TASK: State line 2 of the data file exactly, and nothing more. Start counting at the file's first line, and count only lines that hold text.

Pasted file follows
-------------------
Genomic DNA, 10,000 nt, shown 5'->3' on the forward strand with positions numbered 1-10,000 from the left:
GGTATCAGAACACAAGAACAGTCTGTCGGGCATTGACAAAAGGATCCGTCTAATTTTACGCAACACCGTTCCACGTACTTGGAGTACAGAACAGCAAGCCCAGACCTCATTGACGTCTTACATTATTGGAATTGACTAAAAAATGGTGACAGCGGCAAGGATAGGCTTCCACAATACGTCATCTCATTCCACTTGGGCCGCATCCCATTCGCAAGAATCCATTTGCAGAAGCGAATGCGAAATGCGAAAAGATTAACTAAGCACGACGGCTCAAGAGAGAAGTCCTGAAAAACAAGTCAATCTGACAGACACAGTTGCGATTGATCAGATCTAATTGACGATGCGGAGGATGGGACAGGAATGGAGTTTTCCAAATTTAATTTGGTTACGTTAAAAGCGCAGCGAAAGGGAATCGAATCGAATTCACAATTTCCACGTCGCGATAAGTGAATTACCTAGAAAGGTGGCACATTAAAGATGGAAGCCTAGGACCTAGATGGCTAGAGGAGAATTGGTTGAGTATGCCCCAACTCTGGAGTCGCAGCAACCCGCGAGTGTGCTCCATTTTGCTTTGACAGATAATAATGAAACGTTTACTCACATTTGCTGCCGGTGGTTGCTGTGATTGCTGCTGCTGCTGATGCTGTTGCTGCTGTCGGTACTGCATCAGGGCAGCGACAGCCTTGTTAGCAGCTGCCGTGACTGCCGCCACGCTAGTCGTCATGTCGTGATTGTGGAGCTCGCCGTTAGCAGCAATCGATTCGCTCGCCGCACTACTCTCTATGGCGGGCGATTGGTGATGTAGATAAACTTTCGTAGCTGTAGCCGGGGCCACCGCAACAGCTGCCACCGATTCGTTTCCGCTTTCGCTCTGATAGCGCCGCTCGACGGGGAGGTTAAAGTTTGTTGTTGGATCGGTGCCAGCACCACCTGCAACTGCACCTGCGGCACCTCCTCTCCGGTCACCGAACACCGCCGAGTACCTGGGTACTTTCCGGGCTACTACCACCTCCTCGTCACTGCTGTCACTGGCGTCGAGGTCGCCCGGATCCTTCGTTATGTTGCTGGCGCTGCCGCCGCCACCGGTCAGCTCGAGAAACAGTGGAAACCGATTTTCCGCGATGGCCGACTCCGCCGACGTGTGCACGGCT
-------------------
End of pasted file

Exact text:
GGTATCAGAACACAAGAACAGTCTGTCGGGCATTGACAAAAGGATCCGTCTAATTTTACGCAACACCGTTCCACGTACTTGGAGTACAGAACAGCAAGCCCAGACCTCATTGACGTCTTACATTATTGGAATTGACTAAAAAATGGTGACAGCGGCAAGGATAGGCTTCCACAATACGTCATCTCATTCCACTTGGGCCGCATCCCATTCGCAAGAATCCATTTGCAGAAGCGAATGCGAAATGCGAAAAGATTAACTAAGCACGACGGCTCAAGAGAGAAGTCCTGAAAAACAAGTCAATCTGACAGACACAGTTGCGATTGATCAGATCTAATTGACGATGCGGAGGATGGGACAGGAATGGAGTTTTCCAAATTTAATTTGGTTACGTTAAAAGCGCAGCGAAAGGGAATCGAATCGAATTCACAATTTCCACGTCGCGATAAGTGAATTACCTAGAAAGGTGGCACATTAAAGATGGAAGCCTAGGACCTAGATGGCTAGAGGAGAATTGGTTGAGTATGCCCCAACTCTGGAGTCGCAGCAACCCGCGAGTGTGCTCCATTTTGCTTTGACAGATAATAATGAAACGTTTACTCACATTTGCTGCCGGTGGTTGCTGTGATTGCTGCTGCTGCTGATGCTGTTGCTGCTGTCGGTACTGCATCAGGGCAGCGACAGCCTTGTTAGCAGCTGCCGTGACTGCCGCCACGCTAGTCGTCATGTCGTGATTGTGGAGCTCGCCGTTAGCAGCAATCGATTCGCTCGCCGCACTACTCTCTATGGCGGGCGATTGGTGATGTAGATAAACTTTCGTAGCTGTAGCCGGGGCCACCGCAACAGCTGCCACCGATTCGTTTCCGCTTTCGCTCTGATAGCGCCGCTCGACGGGGAGGTTAAAGTTTGTTGTTGGATCGGTGCCAGCACCACCTGCAACTGCACCTGCGGCACCTCCTCTCCGGTCACCGAACACCGCCGAGTACCTGGGTACTTTCCGGGCTACTACCACCTCCTCGTCACTGCTGTCACTGGCGTCGAGGTCGCCCGGATCCTTCGTTATGTTGCTGGCGCTGCCGCCGCCACCGGTCAGCTCGAGAAACAGTGGAAACCGATTTTCCGCGATGGCCGACTCCGCCGACGTGTGCACGGCT